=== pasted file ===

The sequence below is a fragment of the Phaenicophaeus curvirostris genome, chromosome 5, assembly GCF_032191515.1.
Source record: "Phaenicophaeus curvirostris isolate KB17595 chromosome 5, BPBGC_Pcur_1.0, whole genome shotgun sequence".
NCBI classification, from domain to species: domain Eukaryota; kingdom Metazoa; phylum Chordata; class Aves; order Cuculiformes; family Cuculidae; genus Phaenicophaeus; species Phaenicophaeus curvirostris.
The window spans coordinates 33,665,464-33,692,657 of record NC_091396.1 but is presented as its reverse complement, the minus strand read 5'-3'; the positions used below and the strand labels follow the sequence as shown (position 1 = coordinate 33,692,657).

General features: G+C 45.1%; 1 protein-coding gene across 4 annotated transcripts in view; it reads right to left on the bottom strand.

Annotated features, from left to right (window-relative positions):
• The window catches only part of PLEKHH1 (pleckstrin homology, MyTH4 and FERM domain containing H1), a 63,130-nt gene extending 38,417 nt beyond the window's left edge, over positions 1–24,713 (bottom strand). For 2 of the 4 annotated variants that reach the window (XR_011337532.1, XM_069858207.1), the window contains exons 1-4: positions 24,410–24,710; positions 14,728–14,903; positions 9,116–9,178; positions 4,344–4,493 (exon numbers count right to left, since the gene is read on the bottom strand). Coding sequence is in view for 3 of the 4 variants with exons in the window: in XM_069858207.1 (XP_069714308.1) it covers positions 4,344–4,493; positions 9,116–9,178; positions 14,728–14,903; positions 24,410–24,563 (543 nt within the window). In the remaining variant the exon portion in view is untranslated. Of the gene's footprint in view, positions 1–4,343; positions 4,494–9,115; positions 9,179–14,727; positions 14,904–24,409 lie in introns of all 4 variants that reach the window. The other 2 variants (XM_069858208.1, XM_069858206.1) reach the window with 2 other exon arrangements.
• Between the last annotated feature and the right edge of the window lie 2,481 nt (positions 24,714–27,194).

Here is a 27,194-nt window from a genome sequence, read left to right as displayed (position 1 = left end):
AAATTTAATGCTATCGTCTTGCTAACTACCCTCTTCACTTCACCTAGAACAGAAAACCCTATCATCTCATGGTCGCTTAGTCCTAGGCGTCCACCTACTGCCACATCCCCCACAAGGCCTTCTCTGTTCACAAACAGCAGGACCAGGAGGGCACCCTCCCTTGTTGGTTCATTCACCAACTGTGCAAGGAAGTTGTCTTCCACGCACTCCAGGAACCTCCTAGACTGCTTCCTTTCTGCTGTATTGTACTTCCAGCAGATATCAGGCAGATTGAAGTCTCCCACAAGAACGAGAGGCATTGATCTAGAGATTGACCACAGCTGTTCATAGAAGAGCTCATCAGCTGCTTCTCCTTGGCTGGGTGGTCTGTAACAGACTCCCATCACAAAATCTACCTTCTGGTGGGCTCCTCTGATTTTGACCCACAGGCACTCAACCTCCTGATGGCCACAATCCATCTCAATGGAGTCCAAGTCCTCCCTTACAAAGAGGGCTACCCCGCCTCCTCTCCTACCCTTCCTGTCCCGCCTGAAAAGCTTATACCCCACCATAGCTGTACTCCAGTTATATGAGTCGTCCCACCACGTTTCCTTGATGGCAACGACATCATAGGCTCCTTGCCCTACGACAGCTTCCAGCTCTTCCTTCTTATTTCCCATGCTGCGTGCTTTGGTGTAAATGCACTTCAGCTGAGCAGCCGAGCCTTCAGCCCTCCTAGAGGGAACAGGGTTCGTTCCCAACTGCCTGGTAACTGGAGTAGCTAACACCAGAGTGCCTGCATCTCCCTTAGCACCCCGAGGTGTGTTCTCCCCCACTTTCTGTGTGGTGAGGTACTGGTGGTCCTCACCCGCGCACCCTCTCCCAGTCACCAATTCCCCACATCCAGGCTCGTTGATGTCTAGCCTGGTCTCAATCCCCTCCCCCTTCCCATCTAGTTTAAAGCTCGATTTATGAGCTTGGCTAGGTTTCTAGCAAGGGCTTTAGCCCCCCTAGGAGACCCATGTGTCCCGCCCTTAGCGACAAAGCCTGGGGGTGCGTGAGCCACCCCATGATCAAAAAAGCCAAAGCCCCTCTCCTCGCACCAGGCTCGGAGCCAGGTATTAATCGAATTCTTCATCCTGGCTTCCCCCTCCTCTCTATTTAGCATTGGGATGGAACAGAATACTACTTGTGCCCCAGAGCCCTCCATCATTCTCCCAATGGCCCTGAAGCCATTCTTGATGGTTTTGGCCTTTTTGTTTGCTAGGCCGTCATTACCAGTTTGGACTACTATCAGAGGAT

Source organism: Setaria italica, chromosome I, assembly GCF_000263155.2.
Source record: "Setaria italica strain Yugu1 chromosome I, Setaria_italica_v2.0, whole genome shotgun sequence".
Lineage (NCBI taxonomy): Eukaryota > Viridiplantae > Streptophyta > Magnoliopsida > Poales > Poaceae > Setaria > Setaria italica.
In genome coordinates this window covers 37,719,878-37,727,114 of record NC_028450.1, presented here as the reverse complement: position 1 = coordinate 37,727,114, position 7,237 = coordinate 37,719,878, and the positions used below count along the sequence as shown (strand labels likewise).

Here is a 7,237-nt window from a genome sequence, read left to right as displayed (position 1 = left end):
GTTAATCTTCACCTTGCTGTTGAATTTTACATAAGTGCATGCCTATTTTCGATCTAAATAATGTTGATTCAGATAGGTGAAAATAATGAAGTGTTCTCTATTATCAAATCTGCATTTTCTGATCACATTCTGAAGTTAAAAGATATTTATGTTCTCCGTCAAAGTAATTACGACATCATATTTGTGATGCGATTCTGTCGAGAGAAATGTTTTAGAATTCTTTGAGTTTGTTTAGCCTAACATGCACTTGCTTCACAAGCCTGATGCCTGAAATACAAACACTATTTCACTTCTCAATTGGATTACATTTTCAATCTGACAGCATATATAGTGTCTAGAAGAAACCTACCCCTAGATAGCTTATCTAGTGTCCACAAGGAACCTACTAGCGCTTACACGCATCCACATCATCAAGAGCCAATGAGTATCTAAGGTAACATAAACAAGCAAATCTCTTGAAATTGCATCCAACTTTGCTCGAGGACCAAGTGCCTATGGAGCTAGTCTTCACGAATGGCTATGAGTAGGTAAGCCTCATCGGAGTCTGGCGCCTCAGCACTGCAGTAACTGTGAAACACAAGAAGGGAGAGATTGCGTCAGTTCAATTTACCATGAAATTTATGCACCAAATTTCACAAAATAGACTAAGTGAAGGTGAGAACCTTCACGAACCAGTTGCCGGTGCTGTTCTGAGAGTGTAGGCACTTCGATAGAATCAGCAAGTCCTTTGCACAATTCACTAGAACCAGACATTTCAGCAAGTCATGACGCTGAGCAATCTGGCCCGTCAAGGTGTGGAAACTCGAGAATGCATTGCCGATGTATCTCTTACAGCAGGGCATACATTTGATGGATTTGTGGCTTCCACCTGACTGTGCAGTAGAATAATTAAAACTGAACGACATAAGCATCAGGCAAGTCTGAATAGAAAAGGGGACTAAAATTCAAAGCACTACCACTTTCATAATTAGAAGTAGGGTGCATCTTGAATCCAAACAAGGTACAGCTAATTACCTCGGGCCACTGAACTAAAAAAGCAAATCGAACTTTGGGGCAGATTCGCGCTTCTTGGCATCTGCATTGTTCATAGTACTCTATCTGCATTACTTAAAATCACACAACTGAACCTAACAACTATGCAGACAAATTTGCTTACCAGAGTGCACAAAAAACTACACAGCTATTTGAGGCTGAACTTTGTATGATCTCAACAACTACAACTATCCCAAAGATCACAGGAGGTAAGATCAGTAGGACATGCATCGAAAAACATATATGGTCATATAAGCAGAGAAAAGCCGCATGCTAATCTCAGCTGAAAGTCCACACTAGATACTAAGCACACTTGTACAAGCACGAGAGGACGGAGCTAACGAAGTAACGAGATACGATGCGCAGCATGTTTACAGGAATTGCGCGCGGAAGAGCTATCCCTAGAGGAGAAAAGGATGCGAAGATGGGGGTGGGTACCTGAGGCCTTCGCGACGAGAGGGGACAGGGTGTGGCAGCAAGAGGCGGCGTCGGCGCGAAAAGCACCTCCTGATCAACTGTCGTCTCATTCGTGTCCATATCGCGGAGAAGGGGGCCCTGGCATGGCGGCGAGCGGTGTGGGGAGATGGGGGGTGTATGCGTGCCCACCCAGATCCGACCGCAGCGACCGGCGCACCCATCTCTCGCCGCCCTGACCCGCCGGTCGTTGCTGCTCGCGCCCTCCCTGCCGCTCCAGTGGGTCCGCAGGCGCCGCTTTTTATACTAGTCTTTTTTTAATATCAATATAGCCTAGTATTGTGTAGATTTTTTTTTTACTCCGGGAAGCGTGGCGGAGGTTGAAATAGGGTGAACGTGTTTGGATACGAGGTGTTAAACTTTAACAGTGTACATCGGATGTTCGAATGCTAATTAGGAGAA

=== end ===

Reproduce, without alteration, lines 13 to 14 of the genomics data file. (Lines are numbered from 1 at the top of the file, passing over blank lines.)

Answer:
Lineage (NCBI taxonomy): Eukaryota > Viridiplantae > Streptophyta > Magnoliopsida > Poales > Poaceae > Setaria > Setaria italica.
In genome coordinates this window covers 37,719,878-37,727,114 of record NC_028450.1, presented here as the reverse complement: position 1 = coordinate 37,727,114, position 7,237 = coordinate 37,719,878, and the positions used below count along the sequence as shown (strand labels likewise).